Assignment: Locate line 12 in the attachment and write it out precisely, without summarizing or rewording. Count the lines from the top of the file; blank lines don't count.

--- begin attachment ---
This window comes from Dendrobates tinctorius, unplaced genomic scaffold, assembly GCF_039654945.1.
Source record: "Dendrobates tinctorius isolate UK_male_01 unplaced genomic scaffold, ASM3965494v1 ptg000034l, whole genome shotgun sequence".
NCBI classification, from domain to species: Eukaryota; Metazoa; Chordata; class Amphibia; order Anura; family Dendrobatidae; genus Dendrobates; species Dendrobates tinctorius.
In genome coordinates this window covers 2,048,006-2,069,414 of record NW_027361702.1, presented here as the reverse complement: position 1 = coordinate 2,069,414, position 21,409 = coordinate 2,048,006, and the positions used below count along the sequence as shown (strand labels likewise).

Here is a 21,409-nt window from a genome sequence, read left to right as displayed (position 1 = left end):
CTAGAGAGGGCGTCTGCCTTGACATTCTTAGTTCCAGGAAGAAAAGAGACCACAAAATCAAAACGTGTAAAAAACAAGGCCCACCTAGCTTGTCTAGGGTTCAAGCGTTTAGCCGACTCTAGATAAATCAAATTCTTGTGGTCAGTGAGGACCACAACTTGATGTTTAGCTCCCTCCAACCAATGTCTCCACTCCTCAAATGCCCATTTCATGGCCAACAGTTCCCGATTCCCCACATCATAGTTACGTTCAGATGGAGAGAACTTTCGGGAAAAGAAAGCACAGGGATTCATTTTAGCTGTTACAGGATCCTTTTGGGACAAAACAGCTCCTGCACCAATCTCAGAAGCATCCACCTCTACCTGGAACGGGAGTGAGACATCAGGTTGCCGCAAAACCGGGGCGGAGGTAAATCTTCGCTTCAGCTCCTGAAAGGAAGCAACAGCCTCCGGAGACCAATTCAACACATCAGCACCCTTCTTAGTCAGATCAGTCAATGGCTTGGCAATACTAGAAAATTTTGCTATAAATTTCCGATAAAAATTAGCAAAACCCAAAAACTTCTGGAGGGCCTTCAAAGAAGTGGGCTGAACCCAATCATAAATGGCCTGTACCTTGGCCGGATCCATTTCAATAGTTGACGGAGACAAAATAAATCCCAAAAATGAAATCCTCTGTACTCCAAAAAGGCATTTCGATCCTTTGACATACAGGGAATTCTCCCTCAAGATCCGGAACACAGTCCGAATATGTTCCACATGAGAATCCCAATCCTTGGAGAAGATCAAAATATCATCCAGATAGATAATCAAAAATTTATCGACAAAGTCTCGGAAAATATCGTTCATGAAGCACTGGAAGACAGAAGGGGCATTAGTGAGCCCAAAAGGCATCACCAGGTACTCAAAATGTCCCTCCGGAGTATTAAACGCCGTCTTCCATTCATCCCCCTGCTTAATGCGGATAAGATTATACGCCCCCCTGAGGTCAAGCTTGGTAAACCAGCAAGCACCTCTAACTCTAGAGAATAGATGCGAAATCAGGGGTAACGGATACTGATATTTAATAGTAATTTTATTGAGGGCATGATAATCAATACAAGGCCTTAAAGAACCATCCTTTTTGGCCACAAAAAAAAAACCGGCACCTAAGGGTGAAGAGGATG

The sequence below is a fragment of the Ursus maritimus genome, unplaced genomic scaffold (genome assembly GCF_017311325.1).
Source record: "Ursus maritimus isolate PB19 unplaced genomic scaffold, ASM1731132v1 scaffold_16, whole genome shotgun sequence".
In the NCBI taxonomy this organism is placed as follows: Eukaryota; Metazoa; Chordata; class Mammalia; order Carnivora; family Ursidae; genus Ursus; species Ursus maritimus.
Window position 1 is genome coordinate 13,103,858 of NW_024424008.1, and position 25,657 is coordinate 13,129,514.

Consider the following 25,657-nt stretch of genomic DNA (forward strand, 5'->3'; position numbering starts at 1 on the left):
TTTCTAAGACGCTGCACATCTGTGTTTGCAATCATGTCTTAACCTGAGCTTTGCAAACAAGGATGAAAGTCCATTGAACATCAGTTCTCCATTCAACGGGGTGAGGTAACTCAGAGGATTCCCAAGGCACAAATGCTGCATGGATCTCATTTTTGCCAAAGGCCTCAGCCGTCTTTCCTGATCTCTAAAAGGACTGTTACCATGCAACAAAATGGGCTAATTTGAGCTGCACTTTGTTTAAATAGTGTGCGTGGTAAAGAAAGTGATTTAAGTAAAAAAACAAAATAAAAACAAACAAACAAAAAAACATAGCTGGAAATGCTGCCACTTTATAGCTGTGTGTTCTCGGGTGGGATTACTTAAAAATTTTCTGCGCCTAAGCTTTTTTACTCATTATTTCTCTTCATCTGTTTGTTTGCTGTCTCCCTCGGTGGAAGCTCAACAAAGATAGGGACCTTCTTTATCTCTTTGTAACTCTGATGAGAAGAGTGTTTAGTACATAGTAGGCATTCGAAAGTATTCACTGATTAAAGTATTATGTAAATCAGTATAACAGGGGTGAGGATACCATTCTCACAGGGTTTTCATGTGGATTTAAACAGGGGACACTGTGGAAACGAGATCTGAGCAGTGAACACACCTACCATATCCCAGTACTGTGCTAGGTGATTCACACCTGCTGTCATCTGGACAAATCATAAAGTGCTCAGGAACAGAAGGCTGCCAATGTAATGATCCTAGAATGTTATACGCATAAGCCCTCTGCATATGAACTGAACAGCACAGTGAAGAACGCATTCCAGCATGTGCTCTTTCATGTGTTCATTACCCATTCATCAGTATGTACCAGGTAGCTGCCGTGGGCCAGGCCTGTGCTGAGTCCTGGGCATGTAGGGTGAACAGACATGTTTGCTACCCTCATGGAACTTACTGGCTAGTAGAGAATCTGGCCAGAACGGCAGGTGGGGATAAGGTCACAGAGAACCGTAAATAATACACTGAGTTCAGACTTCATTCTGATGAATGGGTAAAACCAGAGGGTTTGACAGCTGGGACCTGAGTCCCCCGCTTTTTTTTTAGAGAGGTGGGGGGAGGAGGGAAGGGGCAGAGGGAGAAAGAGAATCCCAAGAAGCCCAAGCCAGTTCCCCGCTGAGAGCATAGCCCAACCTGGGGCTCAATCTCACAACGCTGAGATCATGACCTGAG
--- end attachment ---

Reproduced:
TTTCTAAGACGCTGCACATCTGTGTTTGCAATCATGTCTTAACCTGAGCTTTGCAAACAAGGATGAAAGTCCATTGAACATCAGTTCTCCATTCAACGGGGTGAGGTAACTCAGAGGATTCCCAAGGCACAAATGCTGCATGGATCTCATTTTTGCCAAAGGCCTCAGCCGTCTTTCCTGATCTCTAAAAGGACTGTTACCATGCAACAAAATGGGCTAATTTGAGCTGCACTTTGTTTAAATAGTGTGCGTGGTAAAGAAAGTGATTTAAGTAAAAAAACAAAATAAAAACAAACAAACAAAAAAACATAGCTGGAAATGCTGCCACTTTATAGCTGTGTGTTCTCGGGTGGGATTACTTAAAAATTTTCTGCGCCTAAGCTTTTTTACTCATTATTTCTCTTCATCTGTTTGTTTGCTGTCTCCCTCGGTGGAAGCTCAACAAAGATAGGGACCTTCTTTATCTCTTTGTAACTCTGATGAGAAGAGTGTTTAGTACATAGTAGGCATTCGAAAGTATTCACTGATTAAAGTATTATGTAAATCAGTATAACAGGGGTGAGGATACCATTCTCACAGGGTTTTCATGTGGATTTAAACAGGGGACACTGTGGAAACGAGATCTGAGCAGTGAACACACCTACCATATCCCAGTACTGTGCTAGGTGATTCACACCTGCTGTCATCTGGACAAATCATAAAGTGCTCAGGAACAGAAGGCTGCCAATGTAATGATCCTAGAATGTTATACGCATAAGCCCTCTGCATATGAACTGAACAGCACAGTGAAGAACGCATTCCAGCATGTGCTCTTTCATGTGTTCATTACCCATTCATCAGTATGTACCAGGTAGCTGCCGTGGGCCAGGCCTGTGCTGAGTCCTGGGCATGTAGGGTGAACAGACATGTTTGCTACCCTCATGGAACTTACTGGCTAGTAGAGAATCTGGCCAGAACGGCAGGTGGGGATAAGGTCACAGAGAACCGTAAATAATACACTGAGTTCAGACTTCATTCTGATGAATGGGTAAAACCAGAGGGTTTGACAGCTGGGACCTGAGTCCCCCGCTTTTTTTTTAGAGAGGTGGGGGGAGGAGGGAAGGGGCAGAGGGAGAAAGAGAATCCCAAGAAGCCCAAGCCAGTTCCCCGCTGAGAGCATAGCCCAACCTGGGGCTCAATCTCACAACGCTGAGATCATGACCTGAG